with AnnaMarie Merrill,
International Concerns for Children (ICC)
Editor of Report on Intercountry
By Allison Martin
What is the mission of the International Concerns
for Children (ICC)? How did you become involved in this endeavor?
AnnaMarie Merrill: ICC's mission is several-fold: the Report
on Intercountry Adoption is for prospective adopters to have in hand
lists of reputable agencies, and be able to shop and choose according
to their child-wishes; the Newsletter is an informal gathering of pertinent
articles for folks to add to their collection of information to help make
this whole venture less scary, and more doable; the donations effort is
ongoing collection of clothes, toys, medicine, medical supples, school
supplies, household goods to be sent to agencies to hand carry to their
orphanages for the good of all the kids there. That's sort of the
I began in 1972 to answer letters, etc. for some friends who achieved
the then unheard of third I-600 visa for an adoption from Korea (back
then INS only issued 2 per family), becoming instant experts (Korea was
the only country back then where we could adopt). In 1975 they decided
to get on with life not necessarily having to do with adoption.
I took what I thought were meagre organizational and publishing skills,
got the Report started, and it just grew. We incorporated in 1979.
At that time, having 3 babies under 3, I needed something "sane"
to do ("sane" is a 4-letter word), putting it together as an
eminently interruptable effort which it is, yet, today.
What did you wish to accomplish in the Report?
AnnaMarie Merrill: It became quite obvious, in 1975, that this
wonderful thing of intercountry adoption was only going to expand, and
had already begun doing so (Latin America was beginning by then), and
folks really needed a well-researched and checked-out list of agencies
and information to start from.
How should prospective adoptive parents select
an agency for international adoption?
AnnaMarie Merrill: You can read about selecting an agency on page
55 in the Report.
We get calls all the time about agencies that aren't in the Report: usually
they're either ones we've not heard of, or we did send off a request for
information and none was forthcoming. I advise people to call the
attorney general's office in the state where the agency's located, also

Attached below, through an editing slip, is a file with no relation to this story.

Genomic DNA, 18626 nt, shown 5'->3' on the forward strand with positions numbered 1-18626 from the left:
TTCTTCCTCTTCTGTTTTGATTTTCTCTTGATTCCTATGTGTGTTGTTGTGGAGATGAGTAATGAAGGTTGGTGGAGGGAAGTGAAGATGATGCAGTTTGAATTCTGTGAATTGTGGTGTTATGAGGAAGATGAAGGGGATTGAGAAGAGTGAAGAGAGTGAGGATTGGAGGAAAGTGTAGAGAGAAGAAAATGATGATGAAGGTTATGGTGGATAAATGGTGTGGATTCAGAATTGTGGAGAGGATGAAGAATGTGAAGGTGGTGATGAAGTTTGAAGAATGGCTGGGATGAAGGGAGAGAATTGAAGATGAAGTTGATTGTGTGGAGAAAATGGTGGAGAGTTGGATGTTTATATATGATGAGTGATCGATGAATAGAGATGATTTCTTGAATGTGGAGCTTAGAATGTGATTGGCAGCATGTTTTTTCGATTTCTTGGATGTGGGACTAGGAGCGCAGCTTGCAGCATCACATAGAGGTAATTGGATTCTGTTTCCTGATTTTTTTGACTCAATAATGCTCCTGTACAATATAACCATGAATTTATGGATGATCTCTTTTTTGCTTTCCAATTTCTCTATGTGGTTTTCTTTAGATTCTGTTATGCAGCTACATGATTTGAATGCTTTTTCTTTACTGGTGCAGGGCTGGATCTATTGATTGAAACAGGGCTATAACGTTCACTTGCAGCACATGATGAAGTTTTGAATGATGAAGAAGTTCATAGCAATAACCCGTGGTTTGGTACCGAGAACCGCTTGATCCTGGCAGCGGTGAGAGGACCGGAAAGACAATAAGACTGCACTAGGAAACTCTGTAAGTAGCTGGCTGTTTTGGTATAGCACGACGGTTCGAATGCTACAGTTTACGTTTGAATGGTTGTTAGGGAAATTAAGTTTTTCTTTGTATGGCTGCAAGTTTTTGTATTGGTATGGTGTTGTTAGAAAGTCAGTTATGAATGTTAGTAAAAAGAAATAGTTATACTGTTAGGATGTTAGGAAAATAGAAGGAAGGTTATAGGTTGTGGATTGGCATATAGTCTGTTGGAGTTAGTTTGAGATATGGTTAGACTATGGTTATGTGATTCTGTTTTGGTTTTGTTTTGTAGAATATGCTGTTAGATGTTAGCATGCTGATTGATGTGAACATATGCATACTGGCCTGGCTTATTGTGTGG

the licensing office and the consumer protection office to check on the
agency's track record, whether they're in fact actually licensed, whether
they have a major complaint on their books (fraud suits, class-action
suits, etc.). We do insist that any agencies we publish on are at
least 2 years old, and that their programs are at least 1 year old (that's
in the Report also). We suggest that folks "shop" agencies
they're interested in using, becoming informed consumers as well as they
can. For some this means getting info from 3-4 agencies, for others
a dozen or more. Some people's comfort level extends only to agencies
in their own state, others can take advantage of more opportunities.
How can people help you in your efforts?
AnnaMarie Merrill: People can help by collecting donations for
agencies in their area (we don't ship directly to the orphanage, because
so much can "get lost" in customs. If traveling parents and
agency personnel take stuff directly this doesn't seem to happen. Of course,
all donations MUST be perfect: on clothes all buttons present, zippers
working, no stains, holes, rips, etc.; toys must have all parts and not
be shabby-looking; shoes must not be much worn, and must be clean (denatured
alcohol does a great job on what the washing machine can't get out); medicines
must have an expiration date at least 3 and preferably 6 months away (foreign
doctors won't use "expired" stuff).
People can also help by talking to us: "What was your experience
like with this agency - good, bad, edgewise? Would you use them again?,"
etc. We usually hear when someone is unhappy (and it's often not
the agenciy's fault at all), but rarely when they're happy. Well,
happy people don't make noise, anyway.
What are your plans for the future?
AnnaMarie Merrill: It used to be that information was very difficult
to find on agencies. Now, with the internet, there's almost too much information,
and a lot of it is highly suspect. I look at sites once in a while,
and see outfits that I know are not licensed agencies, and, of course,
since anyone can get on the net and say anything, it's very hard to separate
the wheat fom the chaff. Many wonderful agencies have good, attractive
sites, and many sleazoids do too. I see ICC as becoming even more important
in the future to vet agencies, letting people know who's really on the
up and up, and who should be avoided. Of course, I have a
penchant for licensed agencies, as opposed to liaisons, etc. Even though
there are 3 liaisons in the Report, they've been working well for a l-o-n-g
time, and we're not accepting any new ones. Also with the Hague
treaty, there will be more emphasis on organizations becoming licensed
in order to be in compliance (I don't know why they don't go the distance
and get licensed, anyway, just to give themselves more credibility).